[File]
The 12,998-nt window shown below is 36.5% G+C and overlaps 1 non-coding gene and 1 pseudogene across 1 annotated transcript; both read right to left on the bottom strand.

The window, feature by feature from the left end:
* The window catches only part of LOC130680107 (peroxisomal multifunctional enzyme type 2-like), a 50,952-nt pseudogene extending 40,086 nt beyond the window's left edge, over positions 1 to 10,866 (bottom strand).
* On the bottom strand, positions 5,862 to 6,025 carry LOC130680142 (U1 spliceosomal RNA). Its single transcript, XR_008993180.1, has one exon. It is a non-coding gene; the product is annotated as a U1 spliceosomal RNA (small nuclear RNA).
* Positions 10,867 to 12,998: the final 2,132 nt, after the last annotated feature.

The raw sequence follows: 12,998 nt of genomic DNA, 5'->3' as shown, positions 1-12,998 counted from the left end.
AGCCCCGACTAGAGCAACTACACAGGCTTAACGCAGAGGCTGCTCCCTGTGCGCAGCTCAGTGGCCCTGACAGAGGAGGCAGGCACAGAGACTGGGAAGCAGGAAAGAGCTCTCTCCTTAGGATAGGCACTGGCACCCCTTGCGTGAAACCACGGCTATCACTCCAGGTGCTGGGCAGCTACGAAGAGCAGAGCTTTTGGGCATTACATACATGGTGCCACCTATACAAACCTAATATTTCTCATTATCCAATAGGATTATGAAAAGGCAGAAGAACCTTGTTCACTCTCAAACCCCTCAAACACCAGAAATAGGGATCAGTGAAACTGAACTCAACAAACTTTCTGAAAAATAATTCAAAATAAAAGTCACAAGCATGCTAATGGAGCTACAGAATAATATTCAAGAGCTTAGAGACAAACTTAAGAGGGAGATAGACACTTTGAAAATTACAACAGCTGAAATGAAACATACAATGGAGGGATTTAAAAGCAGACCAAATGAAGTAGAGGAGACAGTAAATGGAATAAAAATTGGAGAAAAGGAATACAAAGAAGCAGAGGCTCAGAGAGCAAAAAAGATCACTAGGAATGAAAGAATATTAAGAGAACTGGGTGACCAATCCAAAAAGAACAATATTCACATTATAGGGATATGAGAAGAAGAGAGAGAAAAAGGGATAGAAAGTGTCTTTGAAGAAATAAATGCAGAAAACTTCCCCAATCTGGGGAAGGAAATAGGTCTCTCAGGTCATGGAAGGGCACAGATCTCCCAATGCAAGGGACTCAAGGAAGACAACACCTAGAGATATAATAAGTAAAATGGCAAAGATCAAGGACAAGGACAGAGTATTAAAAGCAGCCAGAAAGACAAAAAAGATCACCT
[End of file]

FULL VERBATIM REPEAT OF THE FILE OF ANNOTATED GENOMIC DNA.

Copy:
The 12,998-nt window shown below is 36.5% G+C and overlaps 1 non-coding gene and 1 pseudogene across 1 annotated transcript; both read right to left on the bottom strand.

The window, feature by feature from the left end:
* The window catches only part of LOC130680107 (peroxisomal multifunctional enzyme type 2-like), a 50,952-nt pseudogene extending 40,086 nt beyond the window's left edge, over positions 1 to 10,866 (bottom strand).
* On the bottom strand, positions 5,862 to 6,025 carry LOC130680142 (U1 spliceosomal RNA). Its single transcript, XR_008993180.1, has one exon. It is a non-coding gene; the product is annotated as a U1 spliceosomal RNA (small nuclear RNA).
* Positions 10,867 to 12,998: the final 2,132 nt, after the last annotated feature.

The raw sequence follows: 12,998 nt of genomic DNA, 5'->3' as shown, positions 1-12,998 counted from the left end.
AGCCCCGACTAGAGCAACTACACAGGCTTAACGCAGAGGCTGCTCCCTGTGCGCAGCTCAGTGGCCCTGACAGAGGAGGCAGGCACAGAGACTGGGAAGCAGGAAAGAGCTCTCTCCTTAGGATAGGCACTGGCACCCCTTGCGTGAAACCACGGCTATCACTCCAGGTGCTGGGCAGCTACGAAGAGCAGAGCTTTTGGGCATTACATACATGGTGCCACCTATACAAACCTAATATTTCTCATTATCCAATAGGATTATGAAAAGGCAGAAGAACCTTGTTCACTCTCAAACCCCTCAAACACCAGAAATAGGGATCAGTGAAACTGAACTCAACAAACTTTCTGAAAAATAATTCAAAATAAAAGTCACAAGCATGCTAATGGAGCTACAGAATAATATTCAAGAGCTTAGAGACAAACTTAAGAGGGAGATAGACACTTTGAAAATTACAACAGCTGAAATGAAACATACAATGGAGGGATTTAAAAGCAGACCAAATGAAGTAGAGGAGACAGTAAATGGAATAAAAATTGGAGAAAAGGAATACAAAGAAGCAGAGGCTCAGAGAGCAAAAAAGATCACTAGGAATGAAAGAATATTAAGAGAACTGGGTGACCAATCCAAAAAGAACAATATTCACATTATAGGGATATGAGAAGAAGAGAGAGAAAAAGGGATAGAAAGTGTCTTTGAAGAAATAAATGCAGAAAACTTCCCCAATCTGGGGAAGGAAATAGGTCTCTCAGGTCATGGAAGGGCACAGATCTCCCAATGCAAGGGACTCAAGGAAGACAACACCTAGAGATATAATAAGTAAAATGGCAAAGATCAAGGACAAGGACAGAGTATTAAAAGCAGCCAGAAAGACAAAAAAGATCACCT